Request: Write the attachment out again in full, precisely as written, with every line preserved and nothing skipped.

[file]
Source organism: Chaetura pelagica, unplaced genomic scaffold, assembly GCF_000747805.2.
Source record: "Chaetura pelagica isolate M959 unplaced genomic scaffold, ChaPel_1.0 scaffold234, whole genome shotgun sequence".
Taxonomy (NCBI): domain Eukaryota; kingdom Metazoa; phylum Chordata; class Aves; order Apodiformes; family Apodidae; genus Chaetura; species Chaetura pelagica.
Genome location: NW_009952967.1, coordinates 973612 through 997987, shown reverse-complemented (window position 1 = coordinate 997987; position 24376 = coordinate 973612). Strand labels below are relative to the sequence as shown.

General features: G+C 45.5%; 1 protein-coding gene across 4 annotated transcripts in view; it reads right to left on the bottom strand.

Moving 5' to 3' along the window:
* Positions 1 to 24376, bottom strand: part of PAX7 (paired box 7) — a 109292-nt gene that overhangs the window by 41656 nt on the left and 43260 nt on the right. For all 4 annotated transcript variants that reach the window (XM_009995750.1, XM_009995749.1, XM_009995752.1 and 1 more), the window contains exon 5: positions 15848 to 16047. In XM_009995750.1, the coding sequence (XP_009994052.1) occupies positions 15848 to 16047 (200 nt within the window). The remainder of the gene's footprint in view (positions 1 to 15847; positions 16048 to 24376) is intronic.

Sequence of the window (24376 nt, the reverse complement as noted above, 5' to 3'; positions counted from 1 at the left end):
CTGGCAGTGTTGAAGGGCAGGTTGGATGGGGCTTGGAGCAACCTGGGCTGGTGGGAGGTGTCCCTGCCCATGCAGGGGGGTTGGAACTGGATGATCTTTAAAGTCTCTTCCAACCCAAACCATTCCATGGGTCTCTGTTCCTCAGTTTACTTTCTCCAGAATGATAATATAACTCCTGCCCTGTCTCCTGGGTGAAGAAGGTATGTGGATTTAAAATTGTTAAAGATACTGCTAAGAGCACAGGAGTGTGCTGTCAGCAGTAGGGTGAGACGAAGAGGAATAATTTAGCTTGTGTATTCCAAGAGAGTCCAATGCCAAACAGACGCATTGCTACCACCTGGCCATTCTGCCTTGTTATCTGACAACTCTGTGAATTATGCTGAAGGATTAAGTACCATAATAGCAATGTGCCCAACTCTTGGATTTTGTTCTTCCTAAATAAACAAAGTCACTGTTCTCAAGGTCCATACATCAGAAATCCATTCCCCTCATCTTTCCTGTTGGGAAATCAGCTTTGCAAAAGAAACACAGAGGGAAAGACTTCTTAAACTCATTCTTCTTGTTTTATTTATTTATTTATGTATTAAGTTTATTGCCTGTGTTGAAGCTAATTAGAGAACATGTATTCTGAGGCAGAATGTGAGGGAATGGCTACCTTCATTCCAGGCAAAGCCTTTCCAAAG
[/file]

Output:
Source organism: Chaetura pelagica, unplaced genomic scaffold, assembly GCF_000747805.2.
Source record: "Chaetura pelagica isolate M959 unplaced genomic scaffold, ChaPel_1.0 scaffold234, whole genome shotgun sequence".
Taxonomy (NCBI): domain Eukaryota; kingdom Metazoa; phylum Chordata; class Aves; order Apodiformes; family Apodidae; genus Chaetura; species Chaetura pelagica.
Genome location: NW_009952967.1, coordinates 973612 through 997987, shown reverse-complemented (window position 1 = coordinate 997987; position 24376 = coordinate 973612). Strand labels below are relative to the sequence as shown.

General features: G+C 45.5%; 1 protein-coding gene across 4 annotated transcripts in view; it reads right to left on the bottom strand.

Moving 5' to 3' along the window:
* Positions 1 to 24376, bottom strand: part of PAX7 (paired box 7) — a 109292-nt gene that overhangs the window by 41656 nt on the left and 43260 nt on the right. For all 4 annotated transcript variants that reach the window (XM_009995750.1, XM_009995749.1, XM_009995752.1 and 1 more), the window contains exon 5: positions 15848 to 16047. In XM_009995750.1, the coding sequence (XP_009994052.1) occupies positions 15848 to 16047 (200 nt within the window). The remainder of the gene's footprint in view (positions 1 to 15847; positions 16048 to 24376) is intronic.

Sequence of the window (24376 nt, the reverse complement as noted above, 5' to 3'; positions counted from 1 at the left end):
CTGGCAGTGTTGAAGGGCAGGTTGGATGGGGCTTGGAGCAACCTGGGCTGGTGGGAGGTGTCCCTGCCCATGCAGGGGGGTTGGAACTGGATGATCTTTAAAGTCTCTTCCAACCCAAACCATTCCATGGGTCTCTGTTCCTCAGTTTACTTTCTCCAGAATGATAATATAACTCCTGCCCTGTCTCCTGGGTGAAGAAGGTATGTGGATTTAAAATTGTTAAAGATACTGCTAAGAGCACAGGAGTGTGCTGTCAGCAGTAGGGTGAGACGAAGAGGAATAATTTAGCTTGTGTATTCCAAGAGAGTCCAATGCCAAACAGACGCATTGCTACCACCTGGCCATTCTGCCTTGTTATCTGACAACTCTGTGAATTATGCTGAAGGATTAAGTACCATAATAGCAATGTGCCCAACTCTTGGATTTTGTTCTTCCTAAATAAACAAAGTCACTGTTCTCAAGGTCCATACATCAGAAATCCATTCCCCTCATCTTTCCTGTTGGGAAATCAGCTTTGCAAAAGAAACACAGAGGGAAAGACTTCTTAAACTCATTCTTCTTGTTTTATTTATTTATTTATGTATTAAGTTTATTGCCTGTGTTGAAGCTAATTAGAGAACATGTATTCTGAGGCAGAATGTGAGGGAATGGCTACCTTCATTCCAGGCAAAGCCTTTCCAAAG